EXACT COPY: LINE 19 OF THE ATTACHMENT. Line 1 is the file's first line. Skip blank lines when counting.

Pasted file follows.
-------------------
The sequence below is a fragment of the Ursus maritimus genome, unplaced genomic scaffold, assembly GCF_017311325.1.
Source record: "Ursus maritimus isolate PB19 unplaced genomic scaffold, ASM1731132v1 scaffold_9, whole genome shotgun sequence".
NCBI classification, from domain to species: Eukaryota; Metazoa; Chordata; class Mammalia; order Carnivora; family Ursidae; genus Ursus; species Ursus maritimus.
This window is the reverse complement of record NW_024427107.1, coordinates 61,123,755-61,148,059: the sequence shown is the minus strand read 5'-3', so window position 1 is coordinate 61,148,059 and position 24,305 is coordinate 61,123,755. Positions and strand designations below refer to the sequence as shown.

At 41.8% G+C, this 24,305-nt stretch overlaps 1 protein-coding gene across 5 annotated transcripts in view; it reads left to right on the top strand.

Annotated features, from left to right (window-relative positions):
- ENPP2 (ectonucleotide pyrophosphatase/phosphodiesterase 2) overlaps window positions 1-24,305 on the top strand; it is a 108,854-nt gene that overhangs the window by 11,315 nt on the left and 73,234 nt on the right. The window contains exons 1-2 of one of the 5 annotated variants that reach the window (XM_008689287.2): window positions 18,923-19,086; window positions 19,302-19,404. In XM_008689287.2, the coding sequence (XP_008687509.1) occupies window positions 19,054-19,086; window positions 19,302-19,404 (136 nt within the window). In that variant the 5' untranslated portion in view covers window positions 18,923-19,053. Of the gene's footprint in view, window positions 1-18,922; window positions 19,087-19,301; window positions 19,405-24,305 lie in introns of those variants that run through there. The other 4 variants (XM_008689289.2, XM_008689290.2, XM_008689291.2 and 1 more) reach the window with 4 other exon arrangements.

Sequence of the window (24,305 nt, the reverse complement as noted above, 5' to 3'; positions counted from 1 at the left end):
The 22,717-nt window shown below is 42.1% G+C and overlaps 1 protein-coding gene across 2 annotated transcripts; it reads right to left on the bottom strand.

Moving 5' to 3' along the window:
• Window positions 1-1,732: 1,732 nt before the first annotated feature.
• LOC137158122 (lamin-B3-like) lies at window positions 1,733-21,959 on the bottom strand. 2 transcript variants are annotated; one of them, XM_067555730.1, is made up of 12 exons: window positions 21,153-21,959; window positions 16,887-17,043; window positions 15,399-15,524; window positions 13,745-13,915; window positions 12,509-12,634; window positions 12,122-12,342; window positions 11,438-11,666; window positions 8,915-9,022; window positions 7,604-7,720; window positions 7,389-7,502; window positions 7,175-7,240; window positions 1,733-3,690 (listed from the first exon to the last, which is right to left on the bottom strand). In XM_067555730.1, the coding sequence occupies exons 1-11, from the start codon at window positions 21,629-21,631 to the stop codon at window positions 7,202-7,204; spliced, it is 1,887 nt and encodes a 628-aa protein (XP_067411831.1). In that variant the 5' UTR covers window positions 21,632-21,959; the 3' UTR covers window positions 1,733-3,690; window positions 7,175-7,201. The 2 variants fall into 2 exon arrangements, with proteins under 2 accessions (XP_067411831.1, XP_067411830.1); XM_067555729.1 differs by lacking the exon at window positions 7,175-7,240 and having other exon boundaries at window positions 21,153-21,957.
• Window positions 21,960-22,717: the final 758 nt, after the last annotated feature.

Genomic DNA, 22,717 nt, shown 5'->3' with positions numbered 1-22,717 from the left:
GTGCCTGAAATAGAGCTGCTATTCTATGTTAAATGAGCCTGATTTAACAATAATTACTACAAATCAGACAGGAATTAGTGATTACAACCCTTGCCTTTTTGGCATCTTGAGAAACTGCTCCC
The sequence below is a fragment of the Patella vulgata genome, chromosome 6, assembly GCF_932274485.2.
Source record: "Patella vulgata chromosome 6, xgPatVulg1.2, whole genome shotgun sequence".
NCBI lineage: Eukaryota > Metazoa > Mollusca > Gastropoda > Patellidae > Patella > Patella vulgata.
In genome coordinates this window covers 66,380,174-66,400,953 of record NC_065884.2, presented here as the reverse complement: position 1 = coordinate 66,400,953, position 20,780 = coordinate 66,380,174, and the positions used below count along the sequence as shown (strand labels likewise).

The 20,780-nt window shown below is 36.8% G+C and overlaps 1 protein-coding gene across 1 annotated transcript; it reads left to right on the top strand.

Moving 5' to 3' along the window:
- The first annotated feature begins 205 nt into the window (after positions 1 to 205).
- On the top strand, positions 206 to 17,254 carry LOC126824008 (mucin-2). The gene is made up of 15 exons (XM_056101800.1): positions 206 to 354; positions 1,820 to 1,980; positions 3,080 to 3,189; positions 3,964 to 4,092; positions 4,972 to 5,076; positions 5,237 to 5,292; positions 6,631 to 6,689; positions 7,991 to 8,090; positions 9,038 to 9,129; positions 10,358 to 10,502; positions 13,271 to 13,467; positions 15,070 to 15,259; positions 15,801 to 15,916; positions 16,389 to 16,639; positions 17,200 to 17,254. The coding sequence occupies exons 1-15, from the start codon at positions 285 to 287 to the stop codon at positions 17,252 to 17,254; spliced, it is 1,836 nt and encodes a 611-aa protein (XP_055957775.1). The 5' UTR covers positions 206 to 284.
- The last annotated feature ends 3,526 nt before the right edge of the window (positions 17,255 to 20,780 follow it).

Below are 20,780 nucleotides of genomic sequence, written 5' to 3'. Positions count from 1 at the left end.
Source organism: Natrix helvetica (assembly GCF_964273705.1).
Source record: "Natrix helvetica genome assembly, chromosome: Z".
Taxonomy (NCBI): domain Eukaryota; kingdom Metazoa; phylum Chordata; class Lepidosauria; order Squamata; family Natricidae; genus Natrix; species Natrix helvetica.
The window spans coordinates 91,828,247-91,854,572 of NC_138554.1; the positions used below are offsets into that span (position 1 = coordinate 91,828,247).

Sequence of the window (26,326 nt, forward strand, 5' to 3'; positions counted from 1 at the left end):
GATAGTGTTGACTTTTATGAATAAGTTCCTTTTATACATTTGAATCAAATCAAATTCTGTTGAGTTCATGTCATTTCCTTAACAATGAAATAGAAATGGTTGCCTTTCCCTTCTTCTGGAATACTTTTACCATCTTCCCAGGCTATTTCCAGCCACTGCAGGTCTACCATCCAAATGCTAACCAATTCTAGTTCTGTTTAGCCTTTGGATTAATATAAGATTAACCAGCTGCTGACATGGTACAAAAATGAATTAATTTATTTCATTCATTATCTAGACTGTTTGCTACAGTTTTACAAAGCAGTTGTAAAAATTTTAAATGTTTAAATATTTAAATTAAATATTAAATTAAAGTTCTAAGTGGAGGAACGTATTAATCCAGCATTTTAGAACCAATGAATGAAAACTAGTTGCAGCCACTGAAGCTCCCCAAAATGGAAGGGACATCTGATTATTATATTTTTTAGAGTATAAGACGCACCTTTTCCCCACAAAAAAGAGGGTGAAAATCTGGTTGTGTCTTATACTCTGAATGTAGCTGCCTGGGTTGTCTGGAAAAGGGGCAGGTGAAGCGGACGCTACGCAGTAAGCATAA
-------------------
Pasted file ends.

In genome coordinates this window covers 66,380,174-66,400,953 of record NC_065884.2, presented here as the reverse complement: position 1 = coordinate 66,400,953, position 20,780 = coordinate 66,380,174, and the positions used below count along the sequence as shown (strand labels likewise).